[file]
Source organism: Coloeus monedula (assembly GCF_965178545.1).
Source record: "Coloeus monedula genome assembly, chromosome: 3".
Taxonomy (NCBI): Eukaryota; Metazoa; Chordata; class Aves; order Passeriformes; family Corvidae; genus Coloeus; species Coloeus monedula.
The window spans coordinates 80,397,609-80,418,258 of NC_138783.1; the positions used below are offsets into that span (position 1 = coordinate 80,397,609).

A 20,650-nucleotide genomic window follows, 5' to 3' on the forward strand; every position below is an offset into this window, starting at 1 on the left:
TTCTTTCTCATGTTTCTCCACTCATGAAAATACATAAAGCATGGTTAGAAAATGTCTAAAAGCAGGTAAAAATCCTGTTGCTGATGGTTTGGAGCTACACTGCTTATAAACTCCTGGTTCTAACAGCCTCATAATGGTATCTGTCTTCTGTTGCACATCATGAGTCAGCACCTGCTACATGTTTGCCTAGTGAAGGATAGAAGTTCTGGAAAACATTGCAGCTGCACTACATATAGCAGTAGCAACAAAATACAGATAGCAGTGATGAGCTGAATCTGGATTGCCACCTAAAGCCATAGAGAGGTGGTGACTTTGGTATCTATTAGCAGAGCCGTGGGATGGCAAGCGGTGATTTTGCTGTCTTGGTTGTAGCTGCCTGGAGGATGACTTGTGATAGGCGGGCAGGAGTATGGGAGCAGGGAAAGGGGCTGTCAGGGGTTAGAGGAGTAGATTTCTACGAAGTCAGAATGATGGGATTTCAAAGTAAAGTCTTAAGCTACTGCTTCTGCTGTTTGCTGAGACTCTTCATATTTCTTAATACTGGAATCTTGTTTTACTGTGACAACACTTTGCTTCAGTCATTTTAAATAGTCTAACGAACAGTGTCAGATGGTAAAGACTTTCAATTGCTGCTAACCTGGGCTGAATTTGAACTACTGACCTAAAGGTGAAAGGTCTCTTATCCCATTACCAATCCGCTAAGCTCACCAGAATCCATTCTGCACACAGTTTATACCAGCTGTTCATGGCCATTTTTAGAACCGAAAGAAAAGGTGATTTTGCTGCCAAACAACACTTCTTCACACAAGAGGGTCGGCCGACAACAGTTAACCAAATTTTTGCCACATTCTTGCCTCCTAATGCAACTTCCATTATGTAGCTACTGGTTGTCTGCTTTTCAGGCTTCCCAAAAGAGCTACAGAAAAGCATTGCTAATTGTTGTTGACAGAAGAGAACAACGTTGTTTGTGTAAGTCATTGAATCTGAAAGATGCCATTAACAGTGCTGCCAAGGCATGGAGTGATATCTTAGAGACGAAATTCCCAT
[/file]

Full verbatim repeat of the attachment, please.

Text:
Source organism: Coloeus monedula (assembly GCF_965178545.1).
Source record: "Coloeus monedula genome assembly, chromosome: 3".
Taxonomy (NCBI): Eukaryota; Metazoa; Chordata; class Aves; order Passeriformes; family Corvidae; genus Coloeus; species Coloeus monedula.
The window spans coordinates 80,397,609-80,418,258 of NC_138783.1; the positions used below are offsets into that span (position 1 = coordinate 80,397,609).

A 20,650-nucleotide genomic window follows, 5' to 3' on the forward strand; every position below is an offset into this window, starting at 1 on the left:
TTCTTTCTCATGTTTCTCCACTCATGAAAATACATAAAGCATGGTTAGAAAATGTCTAAAAGCAGGTAAAAATCCTGTTGCTGATGGTTTGGAGCTACACTGCTTATAAACTCCTGGTTCTAACAGCCTCATAATGGTATCTGTCTTCTGTTGCACATCATGAGTCAGCACCTGCTACATGTTTGCCTAGTGAAGGATAGAAGTTCTGGAAAACATTGCAGCTGCACTACATATAGCAGTAGCAACAAAATACAGATAGCAGTGATGAGCTGAATCTGGATTGCCACCTAAAGCCATAGAGAGGTGGTGACTTTGGTATCTATTAGCAGAGCCGTGGGATGGCAAGCGGTGATTTTGCTGTCTTGGTTGTAGCTGCCTGGAGGATGACTTGTGATAGGCGGGCAGGAGTATGGGAGCAGGGAAAGGGGCTGTCAGGGGTTAGAGGAGTAGATTTCTACGAAGTCAGAATGATGGGATTTCAAAGTAAAGTCTTAAGCTACTGCTTCTGCTGTTTGCTGAGACTCTTCATATTTCTTAATACTGGAATCTTGTTTTACTGTGACAACACTTTGCTTCAGTCATTTTAAATAGTCTAACGAACAGTGTCAGATGGTAAAGACTTTCAATTGCTGCTAACCTGGGCTGAATTTGAACTACTGACCTAAAGGTGAAAGGTCTCTTATCCCATTACCAATCCGCTAAGCTCACCAGAATCCATTCTGCACACAGTTTATACCAGCTGTTCATGGCCATTTTTAGAACCGAAAGAAAAGGTGATTTTGCTGCCAAACAACACTTCTTCACACAAGAGGGTCGGCCGACAACAGTTAACCAAATTTTTGCCACATTCTTGCCTCCTAATGCAACTTCCATTATGTAGCTACTGGTTGTCTGCTTTTCAGGCTTCCCAAAAGAGCTACAGAAAAGCATTGCTAATTGTTGTTGACAGAAGAGAACAACGTTGTTTGTGTAAGTCATTGAATCTGAAAGATGCCATTAACAGTGCTGCCAAGGCATGGAGTGATATCTTAGAGACGAAATTCCCAT